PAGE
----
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FG and Labour differ over asset test for college grants

John Walshe Education Editor

Published 06/01/2011 | 05:00

Photo: Posed, Thinkstock
Photo: Posed, Thinkstock

FINE Gael and Labour have failed to agree a common position over the controversial issue of introducing asset tests to help decide who gets higher education grants.

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Labour said it favoured the proposal in principle but Fine Gael kicked the hot political issue to touch, saying the overall funding of colleges needed to be looked at first.

As disclosed in the Irish Independent, the forthcoming Hunt report on higher education paves the way for consideration of both assets and income in deciding on grant applications.

The current assessment model, which is based on declared income, "does not command public confidence" said the report, which claimed that the absence of any consideration of assets and wealth had limited the State's scope to target resources at young people most in need.

Labour education spokesperson Ruairi Quinn said he was not surprised at the Hunt findings, given the perception that the system was being abused.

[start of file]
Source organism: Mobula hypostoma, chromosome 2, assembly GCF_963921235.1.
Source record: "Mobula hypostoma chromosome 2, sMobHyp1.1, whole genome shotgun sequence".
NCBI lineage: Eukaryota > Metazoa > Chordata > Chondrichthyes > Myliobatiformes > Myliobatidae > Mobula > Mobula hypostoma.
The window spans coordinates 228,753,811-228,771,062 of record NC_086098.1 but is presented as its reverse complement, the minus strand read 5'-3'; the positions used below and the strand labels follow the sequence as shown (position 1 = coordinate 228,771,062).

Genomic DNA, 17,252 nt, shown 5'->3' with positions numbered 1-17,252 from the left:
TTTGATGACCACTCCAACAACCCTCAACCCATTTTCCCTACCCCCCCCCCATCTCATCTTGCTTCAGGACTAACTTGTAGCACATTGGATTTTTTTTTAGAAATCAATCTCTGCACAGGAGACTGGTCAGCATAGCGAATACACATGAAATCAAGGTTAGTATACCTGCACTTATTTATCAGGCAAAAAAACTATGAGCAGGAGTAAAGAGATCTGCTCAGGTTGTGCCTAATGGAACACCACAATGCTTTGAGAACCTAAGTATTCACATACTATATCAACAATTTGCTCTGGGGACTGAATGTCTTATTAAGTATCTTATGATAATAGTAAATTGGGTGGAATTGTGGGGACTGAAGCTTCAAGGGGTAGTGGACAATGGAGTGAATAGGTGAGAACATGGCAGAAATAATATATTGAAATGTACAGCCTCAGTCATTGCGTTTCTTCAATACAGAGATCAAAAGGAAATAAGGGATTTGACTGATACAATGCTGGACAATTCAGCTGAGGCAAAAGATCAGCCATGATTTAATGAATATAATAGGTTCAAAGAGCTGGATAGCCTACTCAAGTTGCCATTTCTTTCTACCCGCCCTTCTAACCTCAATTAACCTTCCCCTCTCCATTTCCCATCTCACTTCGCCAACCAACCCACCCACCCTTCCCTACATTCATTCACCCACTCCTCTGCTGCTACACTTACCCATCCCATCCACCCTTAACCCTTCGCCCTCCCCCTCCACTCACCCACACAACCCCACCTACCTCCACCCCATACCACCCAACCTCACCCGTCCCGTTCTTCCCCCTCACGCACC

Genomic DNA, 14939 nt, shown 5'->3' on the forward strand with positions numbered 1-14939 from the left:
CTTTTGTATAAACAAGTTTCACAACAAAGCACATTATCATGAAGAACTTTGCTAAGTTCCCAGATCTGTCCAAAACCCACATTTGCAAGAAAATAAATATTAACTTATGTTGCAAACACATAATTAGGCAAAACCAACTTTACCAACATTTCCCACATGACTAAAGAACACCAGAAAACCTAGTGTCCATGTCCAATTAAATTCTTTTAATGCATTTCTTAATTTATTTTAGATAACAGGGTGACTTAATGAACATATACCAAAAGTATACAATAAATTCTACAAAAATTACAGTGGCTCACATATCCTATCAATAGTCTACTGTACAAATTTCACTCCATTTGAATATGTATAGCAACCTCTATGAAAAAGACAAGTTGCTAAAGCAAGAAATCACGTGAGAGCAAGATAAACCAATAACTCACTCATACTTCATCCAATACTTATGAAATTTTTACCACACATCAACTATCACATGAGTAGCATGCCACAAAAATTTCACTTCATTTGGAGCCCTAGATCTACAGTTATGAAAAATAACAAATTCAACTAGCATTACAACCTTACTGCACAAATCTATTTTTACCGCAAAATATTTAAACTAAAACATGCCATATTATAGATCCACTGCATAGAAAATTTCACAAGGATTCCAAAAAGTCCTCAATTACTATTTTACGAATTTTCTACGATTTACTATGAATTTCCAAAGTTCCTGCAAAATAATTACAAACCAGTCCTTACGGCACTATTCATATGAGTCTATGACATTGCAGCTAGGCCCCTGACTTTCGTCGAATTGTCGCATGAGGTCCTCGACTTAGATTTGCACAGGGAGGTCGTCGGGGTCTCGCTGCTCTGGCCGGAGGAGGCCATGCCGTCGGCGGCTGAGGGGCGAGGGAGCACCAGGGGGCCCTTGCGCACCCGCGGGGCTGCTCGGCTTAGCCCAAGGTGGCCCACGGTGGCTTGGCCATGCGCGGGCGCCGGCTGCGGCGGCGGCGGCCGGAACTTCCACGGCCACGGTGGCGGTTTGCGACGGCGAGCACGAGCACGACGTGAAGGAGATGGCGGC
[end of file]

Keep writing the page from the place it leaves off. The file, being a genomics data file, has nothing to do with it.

He favoured, in principle, a test which could consider business assets. But he ruled out taking the family home into consideration as this would raise all sorts of issues such as the net or resale value and the question of mortgages.

His counterpart in Fine Gael, Fergus O'Dowd, refused to make any commitment. He said that before considering the criteria for third level grants eligibility, the broader issue of how to fund the sector must be tackled.

"Fianna Fail and the Greens have sidestepped the issue by reintroducing fees by the back door through higher registration charges and cutting student grants -- placing a very difficult burden on families,'' Mr O'Dowd said, adding that Fine Gael was the only party which had published a policy on third level funding, free at the point of entry for students, which encouraged fair access for all students regardless of background or income.

"We support a contribution from graduates and consider a deferred payment option is preferable," he added.

Irish Independent

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